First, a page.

Tag Archives: nataraja

Thiruvathirai – the festival of Adavallan/Nataraja – the Dancing Shiva

Thiruvathirai, is an auspicious day for Hindus, especially Shaivites. January 10, 2020 was the Day of Thiruvathirai. It is the day to celebrate Lord Shiva, in the form of Adavallan – the Cosmic Dancer. It is celebrated on the full moon night of the Tamil month of Margazhi, which falls between mid December and mid January of the Gregorian Calendar. What I know, is Tiruvathirai is celebrated in Tamilnadu and Kerala, the southern states of India.

Society has always found new philosophies and concepts to make Religion, an indispensable part of an individual’s life. Stories and Narratives of different eras, that are documented in various forms of literature and also those which are not documented, yet transferred through word of mouth, may form the basis of value based religious education.

To me, language and culture are synonymous to one’s roots, but religion is not. Not getting too much into this, I stay put here, as a Food Blogger alone.

That is why, we will not discuss about the religious aspects of Thiruvathirai, but the literary and culinary aspects of the special day.

Tamil Bhakti Literature consists of thousands of hymns, composed by several Saiva Saints, in praise of Lord Shiva, between 6th century ACE and 12th century ACE. Thirunavukkarasar, the Saint who lived in the 6th and 7th centuries ACE and Thirugnanasambandar, who lived in the 7th century ACE, have sung about the auspicious day of Thiruvathirai.

“ஊர்திரை வேலை யுலாவும் உயர்மலைக் 
கூர்தரு வேல்வல்லார் கோற்றங் கோள் சேரிதனில் 
கார்தரு சோலைக் கபாலீச்சரம் அமர்ந்தான் 
ஆதிரைநாள் காணாதே போதியார் பூம்பாவாய்”

‘Athirai naal kaanathe….’ says the last verse by Sambandar.

“முத்து விதான மணிப்பொற் கவரி முறையாலே 
பக்தர்க ளோடு பாவையர் சூழப் பலிப்பின்னே 
வித்தகக் கோல வெண்டலை மாலை விரதிகள் 
அத்தனாரூ ராதிரை நாளா லதுவண்ணம்”

‘Athan Aarur Athirai naal…’ says the last verse above, by Thirunavukkarasar

These are literary evidences, that mention about the special day of Thiruvathirai, in praise of Lord Shiva, that go back almost 1500 years from today.

As a food blogger, who wishes to transfer the culinary legacies to the next generation, what is important to me, is the Gastronomy involved in the celebration of festivals. Celebrating cultural legacies and honouring heritage through these legacies, are key aspects in passing on the essence of one’s roots to our offsprings.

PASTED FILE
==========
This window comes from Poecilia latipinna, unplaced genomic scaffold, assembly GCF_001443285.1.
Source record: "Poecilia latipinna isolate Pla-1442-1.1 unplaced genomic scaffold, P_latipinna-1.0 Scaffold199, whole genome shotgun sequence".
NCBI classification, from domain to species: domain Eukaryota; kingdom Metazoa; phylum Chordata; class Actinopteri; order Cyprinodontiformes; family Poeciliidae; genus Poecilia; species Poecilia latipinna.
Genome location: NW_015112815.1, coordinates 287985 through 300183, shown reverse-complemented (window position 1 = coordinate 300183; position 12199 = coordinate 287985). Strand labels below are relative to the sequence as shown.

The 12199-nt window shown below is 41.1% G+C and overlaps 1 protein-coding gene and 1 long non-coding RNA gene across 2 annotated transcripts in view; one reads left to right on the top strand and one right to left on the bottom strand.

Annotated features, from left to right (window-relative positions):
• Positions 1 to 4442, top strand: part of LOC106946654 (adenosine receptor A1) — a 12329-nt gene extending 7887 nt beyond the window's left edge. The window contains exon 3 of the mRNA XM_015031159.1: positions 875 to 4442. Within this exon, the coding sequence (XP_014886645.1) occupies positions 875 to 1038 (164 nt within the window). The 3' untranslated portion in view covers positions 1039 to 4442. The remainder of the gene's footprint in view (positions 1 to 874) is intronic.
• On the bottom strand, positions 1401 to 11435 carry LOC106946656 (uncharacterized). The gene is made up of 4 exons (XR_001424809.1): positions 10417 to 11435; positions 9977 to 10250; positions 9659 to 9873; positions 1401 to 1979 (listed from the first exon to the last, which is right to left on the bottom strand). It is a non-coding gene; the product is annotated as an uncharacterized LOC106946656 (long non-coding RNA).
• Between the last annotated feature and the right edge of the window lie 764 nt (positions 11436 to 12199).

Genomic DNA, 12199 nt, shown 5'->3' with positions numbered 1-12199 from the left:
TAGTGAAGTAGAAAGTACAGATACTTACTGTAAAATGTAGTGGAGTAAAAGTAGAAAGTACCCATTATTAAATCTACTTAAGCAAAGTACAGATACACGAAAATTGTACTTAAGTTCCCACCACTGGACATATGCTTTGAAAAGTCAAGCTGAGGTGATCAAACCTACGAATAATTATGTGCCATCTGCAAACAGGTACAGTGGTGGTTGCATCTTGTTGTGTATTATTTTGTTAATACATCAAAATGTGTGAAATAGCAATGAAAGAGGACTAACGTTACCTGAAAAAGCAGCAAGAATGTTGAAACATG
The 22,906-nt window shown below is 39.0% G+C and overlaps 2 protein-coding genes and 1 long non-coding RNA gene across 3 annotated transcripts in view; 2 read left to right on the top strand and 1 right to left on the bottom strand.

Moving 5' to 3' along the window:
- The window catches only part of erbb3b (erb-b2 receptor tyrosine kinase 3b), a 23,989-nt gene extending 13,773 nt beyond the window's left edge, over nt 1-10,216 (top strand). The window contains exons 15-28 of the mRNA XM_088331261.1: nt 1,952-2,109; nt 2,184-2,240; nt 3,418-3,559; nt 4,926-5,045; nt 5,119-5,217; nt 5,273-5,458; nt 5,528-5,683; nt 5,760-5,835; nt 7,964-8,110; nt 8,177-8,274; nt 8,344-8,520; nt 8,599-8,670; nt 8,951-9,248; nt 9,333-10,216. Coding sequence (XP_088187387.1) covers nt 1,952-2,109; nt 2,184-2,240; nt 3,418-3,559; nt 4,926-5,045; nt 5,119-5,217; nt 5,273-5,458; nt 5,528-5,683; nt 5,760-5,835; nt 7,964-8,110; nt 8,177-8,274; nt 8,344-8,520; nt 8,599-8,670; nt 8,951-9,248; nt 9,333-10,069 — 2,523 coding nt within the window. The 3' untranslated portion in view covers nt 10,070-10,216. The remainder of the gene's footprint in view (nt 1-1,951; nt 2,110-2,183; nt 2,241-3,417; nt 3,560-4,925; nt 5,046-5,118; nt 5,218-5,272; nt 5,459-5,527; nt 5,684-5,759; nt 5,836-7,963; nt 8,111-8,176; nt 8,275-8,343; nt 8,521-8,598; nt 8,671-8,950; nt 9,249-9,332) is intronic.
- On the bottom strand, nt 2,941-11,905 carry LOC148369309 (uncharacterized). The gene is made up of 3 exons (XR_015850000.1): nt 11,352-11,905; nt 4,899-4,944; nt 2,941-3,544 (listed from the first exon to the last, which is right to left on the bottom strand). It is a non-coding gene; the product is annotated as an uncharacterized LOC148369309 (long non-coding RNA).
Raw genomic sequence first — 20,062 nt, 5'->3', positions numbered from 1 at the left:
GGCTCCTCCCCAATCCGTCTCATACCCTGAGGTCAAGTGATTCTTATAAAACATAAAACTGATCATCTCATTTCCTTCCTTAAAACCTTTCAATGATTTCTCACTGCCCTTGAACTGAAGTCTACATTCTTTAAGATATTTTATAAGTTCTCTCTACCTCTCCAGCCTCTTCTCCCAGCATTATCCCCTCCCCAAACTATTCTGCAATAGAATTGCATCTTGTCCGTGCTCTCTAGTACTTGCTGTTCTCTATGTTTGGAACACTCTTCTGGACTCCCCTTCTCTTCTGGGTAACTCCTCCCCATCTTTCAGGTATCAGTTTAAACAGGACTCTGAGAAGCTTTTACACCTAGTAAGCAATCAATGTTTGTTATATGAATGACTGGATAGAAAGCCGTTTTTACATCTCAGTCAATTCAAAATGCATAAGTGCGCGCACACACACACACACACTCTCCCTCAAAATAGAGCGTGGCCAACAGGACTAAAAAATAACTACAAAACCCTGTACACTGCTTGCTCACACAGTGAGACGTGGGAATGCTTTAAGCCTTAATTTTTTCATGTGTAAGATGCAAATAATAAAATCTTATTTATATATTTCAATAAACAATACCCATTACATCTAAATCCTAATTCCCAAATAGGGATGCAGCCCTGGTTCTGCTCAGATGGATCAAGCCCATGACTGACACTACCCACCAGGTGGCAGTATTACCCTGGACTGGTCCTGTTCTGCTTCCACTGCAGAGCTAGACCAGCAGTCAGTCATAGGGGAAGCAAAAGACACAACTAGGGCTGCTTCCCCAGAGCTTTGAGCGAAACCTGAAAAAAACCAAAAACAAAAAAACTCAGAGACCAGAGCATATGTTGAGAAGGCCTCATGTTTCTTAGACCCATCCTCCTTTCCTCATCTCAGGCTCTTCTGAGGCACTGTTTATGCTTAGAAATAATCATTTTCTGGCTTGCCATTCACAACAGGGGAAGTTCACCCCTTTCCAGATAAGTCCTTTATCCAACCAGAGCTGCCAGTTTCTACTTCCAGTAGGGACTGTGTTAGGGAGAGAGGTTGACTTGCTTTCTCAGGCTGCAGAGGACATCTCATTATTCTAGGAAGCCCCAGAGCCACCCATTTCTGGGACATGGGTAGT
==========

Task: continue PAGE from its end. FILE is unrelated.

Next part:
The festival of Thiruvathirai, is celebrated with Thiruvathirai Kali– a delicacy made with rice, split green gram and jaggery- that is cooked to a Pudding/Halwa like consistency. Kali might be Tamil word for Halwa… (I have already posted another Kali – Ulundhankali – which is made with black gram and palm jaggery).

This is how I made it, the day before yesterday.

Thiruvathirai Kali

Ingredients

  • pacharisi/raw rice – 1 cup
  • paasi paruppu/skinned, split green gram – 1/4 cup
  • vellam/jaggery – 1 1/4 cup (can use 1 cup if less sweet preferred)
  • water (to cook the kali) – 2 cups
  • elakkai podi/cardamom powder – 1 tsp
  • chukku podi/dry ginger powder – 1 tsp
  • nei/clarified butter – 2 tbsp
  • cashew nuts – 10 no.s, halved
  • grated coconut – 1/2 cup (optional- I didn’t add this)

Method of Preparation

  1. Dry roast rice and lentils separately, till they turn golden

2. Grate 1 1/4 cups of jaggery and add 2 cups water and let the jaggery dissolve

3. Once dissolved, strain for impurities and place in a hard bottomed vessel. This is the pan, in which kali would be stirred.

4. Dry grind the roasted rice and lentil. Keep on a plate or bowl.

5. Place the hard bottomed pan with Jaggery water on stove. Add cardamom and dry ginger powder. Bring to boil.

6. Once the jaggery water starts to boil, add the rice-lentil powder slowly. Keep stirring before lumps form.

7. Very quickly, the flour will start to thicken – almost like Upma.

8. Since the rice is roast and ground, it will thicken fast; An additional informative tip from Amma, unroasted raw rice powder will be sticky, but this roasted flour will have a coarse and dry consistency.. and is easier and quicker to get cooked.

9. Now, the Kali is almost done; keep stove in sim or if you fear it might burn a bit, switch off stove.

10. In another pan, deep fry cashew nuts in clarified butter till golden.

11. Add the clarified butter and cashew nuts into the Kali and mix well.

12. Switch on stove. Let the flame be in sim position, and keep stirring with the ladle. When the Kali doesn’t stick to the pan, remove and serve.

13. Feel free to add more nei/clarified butter. it only enhances the flavour.

14. If using freshly grated coconut, add before switching off the stove. Mix well and serve hot.